Thirdly, own your own space. The modest fashion industry has come such a long way. Growing up, I remember frantically buying clothes during winter because I knew that for the 3 or 4 months of summer I would not be able to find anything suitable to wear. This is no longer the case. Hijab can be your biggest accessory and I know my outfits are often formulated around the hijab I feel like wearing that day – like this one. My power hijab. There are advantages of being unique. Recently, I was in Coffs harbour which has a small population of Muslims. We looked online, found where Jummah was being held, and participated at the small but central community hall. As we walked out we noticed two non-muslims approaching from the other way, in front of us were two Muslims who averted their gaze and hurried past. No interaction took place. As we walked by, I met their gaze and said Hello with a smile. And they stopped, smiled and said hello back. And then they asked what was happening? why? How often are the prayers? What do the prayers mean? – Everyone has a hunger to know more – it just presents itself in different ways. If you own your own space with confidence, others will not only respect it but benefit from it.

And finally, lead with kindness. I have had people on either extreme, asking questions super carefully and on the other hand being aggressive and sometimes downright ignorant. Wearing the hijab does put a spotlight on you and make others want to engage you in conversation about it and Islam. I’ve never shied away from these conversations because I find them fascinating. But it is not your job to answer any and all questions simply because you wear the hijab. If you don’t feel like it. Don’t engage. Direct them to google or the nearest mosque but with kindness.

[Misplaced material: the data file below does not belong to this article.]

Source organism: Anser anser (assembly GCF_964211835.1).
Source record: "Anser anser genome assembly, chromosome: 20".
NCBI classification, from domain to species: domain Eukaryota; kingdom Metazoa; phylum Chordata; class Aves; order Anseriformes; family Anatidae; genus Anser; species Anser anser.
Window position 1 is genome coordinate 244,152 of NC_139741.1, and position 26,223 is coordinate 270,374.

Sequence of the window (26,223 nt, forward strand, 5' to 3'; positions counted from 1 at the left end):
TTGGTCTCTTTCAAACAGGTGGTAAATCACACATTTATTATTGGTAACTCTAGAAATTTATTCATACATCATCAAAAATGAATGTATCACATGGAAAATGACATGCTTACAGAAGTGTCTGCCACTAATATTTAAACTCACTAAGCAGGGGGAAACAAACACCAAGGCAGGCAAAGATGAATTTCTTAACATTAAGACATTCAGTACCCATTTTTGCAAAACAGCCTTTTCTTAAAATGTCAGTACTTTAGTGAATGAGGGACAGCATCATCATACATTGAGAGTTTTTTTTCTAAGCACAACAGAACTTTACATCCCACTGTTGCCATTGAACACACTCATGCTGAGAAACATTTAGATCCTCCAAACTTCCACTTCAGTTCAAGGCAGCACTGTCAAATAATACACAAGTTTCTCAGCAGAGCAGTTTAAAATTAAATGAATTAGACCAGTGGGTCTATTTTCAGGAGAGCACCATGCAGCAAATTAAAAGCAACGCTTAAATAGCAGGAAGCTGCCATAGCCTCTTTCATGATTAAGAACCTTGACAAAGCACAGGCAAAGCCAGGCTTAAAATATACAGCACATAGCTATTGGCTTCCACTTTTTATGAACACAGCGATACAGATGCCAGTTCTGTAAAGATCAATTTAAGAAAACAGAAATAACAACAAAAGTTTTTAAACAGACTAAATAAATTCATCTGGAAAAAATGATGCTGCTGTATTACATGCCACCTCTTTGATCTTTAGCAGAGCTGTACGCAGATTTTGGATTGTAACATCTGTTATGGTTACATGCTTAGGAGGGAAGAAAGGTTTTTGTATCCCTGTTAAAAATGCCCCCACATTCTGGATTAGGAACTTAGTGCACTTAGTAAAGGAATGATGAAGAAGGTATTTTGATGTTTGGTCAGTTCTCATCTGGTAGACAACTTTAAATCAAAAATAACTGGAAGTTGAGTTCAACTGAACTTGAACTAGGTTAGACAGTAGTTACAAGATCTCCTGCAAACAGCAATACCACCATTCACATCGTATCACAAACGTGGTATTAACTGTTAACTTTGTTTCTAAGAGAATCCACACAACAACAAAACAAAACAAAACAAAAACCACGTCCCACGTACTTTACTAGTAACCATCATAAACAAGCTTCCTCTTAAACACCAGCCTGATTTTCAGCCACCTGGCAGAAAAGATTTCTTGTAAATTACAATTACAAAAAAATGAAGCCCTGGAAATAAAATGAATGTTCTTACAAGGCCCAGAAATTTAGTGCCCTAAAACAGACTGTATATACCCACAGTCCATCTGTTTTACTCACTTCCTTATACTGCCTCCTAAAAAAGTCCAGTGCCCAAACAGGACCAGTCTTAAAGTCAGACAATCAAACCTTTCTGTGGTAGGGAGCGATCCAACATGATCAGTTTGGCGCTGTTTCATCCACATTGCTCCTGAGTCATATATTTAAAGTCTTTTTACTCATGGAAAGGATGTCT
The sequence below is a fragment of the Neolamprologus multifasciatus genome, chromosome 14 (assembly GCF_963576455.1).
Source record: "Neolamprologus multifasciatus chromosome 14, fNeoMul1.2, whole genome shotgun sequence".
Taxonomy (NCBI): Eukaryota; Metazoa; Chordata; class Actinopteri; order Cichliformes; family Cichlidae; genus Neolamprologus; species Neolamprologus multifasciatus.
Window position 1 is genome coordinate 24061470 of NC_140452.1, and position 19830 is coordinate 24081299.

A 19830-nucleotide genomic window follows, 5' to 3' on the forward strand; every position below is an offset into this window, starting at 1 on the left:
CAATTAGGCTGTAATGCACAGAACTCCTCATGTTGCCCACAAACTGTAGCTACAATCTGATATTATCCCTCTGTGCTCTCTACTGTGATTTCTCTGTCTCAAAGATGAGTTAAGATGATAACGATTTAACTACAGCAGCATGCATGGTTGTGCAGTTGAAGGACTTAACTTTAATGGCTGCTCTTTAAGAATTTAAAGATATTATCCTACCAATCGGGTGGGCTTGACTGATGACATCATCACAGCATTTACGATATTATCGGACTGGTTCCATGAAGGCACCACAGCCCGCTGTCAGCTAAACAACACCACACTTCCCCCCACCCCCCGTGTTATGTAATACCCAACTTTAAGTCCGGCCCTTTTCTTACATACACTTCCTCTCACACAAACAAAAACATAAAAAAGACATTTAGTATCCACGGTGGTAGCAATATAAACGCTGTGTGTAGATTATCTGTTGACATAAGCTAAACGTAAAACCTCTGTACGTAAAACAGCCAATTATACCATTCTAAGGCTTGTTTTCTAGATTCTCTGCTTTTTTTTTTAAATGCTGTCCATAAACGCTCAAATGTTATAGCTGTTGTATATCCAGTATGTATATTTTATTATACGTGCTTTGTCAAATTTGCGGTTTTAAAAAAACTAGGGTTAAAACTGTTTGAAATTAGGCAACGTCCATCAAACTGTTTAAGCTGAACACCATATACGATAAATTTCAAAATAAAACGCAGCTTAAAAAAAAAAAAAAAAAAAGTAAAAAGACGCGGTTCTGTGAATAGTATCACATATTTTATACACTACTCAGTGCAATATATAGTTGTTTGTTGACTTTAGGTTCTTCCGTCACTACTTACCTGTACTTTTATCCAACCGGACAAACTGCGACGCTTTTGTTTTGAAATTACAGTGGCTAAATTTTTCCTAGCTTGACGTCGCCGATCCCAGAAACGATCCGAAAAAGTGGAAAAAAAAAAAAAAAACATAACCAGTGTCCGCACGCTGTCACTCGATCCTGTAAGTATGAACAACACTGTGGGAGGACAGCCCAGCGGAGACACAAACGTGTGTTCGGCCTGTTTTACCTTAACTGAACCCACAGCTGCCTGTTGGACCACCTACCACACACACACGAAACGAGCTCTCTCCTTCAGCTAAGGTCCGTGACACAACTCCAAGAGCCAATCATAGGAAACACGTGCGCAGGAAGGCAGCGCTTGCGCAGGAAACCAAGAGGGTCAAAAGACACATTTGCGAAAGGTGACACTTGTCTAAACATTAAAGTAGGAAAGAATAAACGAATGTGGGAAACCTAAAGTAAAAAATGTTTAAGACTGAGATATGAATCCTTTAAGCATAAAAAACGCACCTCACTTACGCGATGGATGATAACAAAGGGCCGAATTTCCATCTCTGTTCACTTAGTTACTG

So, what is the problem with wearing hijab in the workplace? It is people’s attitudes and behaviours that grow out of fear. Including your own. And that’s the easiest one to address.

I believe that much of how I am perceived in the workplace depends on how I see myself. As a Muslim, as a woman, as a professional and as a passionate individual eager to learn and contribute. A perception of self that is built on a now unshakeable sense of self-worth that took years to build thread by thread into the fabric of my identity with love, care, devotion and support from within myself, my friends, family and colleagues.

So, if you want to wear the hijab full time or part time, fully covered or half. You do you. Don’t worry about what the other people will think, or what your boss will say.

It can be hard. But you are not alone. You will be walking in the path of many before you and you will light the way for many after you.

Actions are but by intention and you will have that but which you intend. So, if your intention is to wear the hijab to please Allah swt alone and gain closeness with him then that it what you will get. In this life or the next. In some form or another. Use that knowledge as your secret weapon and it will get you through anything. Even what the people will say.